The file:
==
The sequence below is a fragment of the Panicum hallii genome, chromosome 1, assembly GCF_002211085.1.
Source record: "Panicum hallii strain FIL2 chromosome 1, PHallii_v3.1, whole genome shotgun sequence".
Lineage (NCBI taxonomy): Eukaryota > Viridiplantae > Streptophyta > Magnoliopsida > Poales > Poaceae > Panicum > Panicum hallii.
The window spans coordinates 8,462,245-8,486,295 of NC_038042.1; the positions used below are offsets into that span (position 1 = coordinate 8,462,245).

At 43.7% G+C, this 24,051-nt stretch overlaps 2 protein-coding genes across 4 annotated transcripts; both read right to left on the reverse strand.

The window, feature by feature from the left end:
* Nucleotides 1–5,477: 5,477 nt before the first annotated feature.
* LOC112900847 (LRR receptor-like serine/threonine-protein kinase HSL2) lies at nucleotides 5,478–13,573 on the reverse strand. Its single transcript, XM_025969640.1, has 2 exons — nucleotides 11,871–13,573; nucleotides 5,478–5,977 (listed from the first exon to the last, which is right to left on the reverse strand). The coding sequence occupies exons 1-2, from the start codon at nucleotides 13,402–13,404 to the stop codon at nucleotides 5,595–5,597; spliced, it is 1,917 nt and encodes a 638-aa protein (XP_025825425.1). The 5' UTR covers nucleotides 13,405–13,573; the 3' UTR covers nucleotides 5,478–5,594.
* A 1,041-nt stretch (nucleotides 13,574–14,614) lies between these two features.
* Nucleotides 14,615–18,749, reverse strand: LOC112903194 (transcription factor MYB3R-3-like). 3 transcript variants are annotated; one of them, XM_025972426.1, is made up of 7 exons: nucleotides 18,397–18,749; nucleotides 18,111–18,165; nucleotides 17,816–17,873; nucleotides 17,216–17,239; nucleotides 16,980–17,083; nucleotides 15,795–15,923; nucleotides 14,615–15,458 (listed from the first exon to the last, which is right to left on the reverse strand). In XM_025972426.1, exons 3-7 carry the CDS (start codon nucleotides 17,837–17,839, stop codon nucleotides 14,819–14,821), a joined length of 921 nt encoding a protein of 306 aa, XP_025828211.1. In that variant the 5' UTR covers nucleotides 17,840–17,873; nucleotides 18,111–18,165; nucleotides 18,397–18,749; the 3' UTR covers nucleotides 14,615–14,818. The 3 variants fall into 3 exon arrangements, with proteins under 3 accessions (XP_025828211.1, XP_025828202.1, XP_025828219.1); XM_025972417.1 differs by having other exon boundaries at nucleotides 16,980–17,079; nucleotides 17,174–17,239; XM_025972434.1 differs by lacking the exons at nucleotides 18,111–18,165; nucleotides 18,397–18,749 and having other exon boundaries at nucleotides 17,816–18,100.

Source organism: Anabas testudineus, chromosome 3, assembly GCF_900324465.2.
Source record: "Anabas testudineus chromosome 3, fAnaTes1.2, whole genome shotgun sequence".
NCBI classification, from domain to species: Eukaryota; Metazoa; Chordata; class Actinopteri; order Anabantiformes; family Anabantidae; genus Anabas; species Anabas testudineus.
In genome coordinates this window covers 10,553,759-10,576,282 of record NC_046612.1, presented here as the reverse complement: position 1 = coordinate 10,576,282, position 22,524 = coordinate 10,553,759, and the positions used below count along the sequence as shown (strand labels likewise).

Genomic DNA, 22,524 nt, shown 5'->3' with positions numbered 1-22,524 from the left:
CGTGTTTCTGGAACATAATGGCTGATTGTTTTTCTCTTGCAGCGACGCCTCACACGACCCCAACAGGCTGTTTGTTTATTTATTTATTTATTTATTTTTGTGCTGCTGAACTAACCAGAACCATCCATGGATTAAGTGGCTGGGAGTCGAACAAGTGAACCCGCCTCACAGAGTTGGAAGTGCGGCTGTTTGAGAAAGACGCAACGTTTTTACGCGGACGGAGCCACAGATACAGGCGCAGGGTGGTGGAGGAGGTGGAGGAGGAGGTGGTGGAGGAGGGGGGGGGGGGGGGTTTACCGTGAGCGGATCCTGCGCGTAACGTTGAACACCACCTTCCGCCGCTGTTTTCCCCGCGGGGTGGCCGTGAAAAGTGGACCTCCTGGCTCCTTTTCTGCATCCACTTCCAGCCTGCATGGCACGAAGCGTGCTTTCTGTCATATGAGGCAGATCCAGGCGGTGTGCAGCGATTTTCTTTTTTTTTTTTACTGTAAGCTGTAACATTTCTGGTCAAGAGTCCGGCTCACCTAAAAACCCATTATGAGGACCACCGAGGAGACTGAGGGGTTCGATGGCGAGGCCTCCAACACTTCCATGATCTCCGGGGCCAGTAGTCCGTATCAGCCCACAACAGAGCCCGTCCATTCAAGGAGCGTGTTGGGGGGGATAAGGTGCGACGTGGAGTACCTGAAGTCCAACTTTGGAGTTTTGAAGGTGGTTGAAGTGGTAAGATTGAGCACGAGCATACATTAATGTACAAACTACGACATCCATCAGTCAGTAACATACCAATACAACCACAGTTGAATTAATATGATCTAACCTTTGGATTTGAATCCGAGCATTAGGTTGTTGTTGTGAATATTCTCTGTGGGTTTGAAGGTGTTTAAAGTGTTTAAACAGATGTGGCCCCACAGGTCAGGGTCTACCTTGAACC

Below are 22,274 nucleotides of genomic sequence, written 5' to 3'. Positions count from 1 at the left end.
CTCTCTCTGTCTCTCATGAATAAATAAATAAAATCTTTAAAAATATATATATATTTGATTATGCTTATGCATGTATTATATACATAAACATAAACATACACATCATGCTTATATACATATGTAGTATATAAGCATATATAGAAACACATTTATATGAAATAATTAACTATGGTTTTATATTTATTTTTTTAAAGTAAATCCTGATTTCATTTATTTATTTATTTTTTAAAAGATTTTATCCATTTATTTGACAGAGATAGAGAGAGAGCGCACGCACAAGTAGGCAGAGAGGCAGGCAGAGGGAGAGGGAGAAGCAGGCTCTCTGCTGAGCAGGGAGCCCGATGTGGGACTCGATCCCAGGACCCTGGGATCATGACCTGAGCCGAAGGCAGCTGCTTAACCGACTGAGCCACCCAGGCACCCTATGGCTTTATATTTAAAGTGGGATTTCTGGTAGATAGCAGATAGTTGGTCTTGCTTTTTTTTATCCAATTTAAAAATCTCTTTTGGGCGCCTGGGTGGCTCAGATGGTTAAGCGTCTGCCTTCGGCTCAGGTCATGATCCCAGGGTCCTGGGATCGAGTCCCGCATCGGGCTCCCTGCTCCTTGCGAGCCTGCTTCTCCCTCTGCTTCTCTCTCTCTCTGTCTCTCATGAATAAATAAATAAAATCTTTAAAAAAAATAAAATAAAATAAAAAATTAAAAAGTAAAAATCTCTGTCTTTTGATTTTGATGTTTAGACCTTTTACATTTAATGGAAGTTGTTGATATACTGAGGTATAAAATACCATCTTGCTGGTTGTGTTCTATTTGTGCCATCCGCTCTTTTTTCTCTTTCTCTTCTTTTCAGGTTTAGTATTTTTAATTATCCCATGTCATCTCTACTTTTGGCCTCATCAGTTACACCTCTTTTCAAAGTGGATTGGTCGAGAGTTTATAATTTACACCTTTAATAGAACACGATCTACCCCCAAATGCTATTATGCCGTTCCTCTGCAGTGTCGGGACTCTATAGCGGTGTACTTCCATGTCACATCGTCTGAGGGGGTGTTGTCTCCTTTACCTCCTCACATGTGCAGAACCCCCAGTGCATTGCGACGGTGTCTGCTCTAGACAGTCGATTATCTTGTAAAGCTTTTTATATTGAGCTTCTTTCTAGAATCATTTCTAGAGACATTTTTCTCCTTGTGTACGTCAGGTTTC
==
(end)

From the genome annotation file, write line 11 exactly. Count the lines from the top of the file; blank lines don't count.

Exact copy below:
Source organism: Anabas testudineus, chromosome 3, assembly GCF_900324465.2.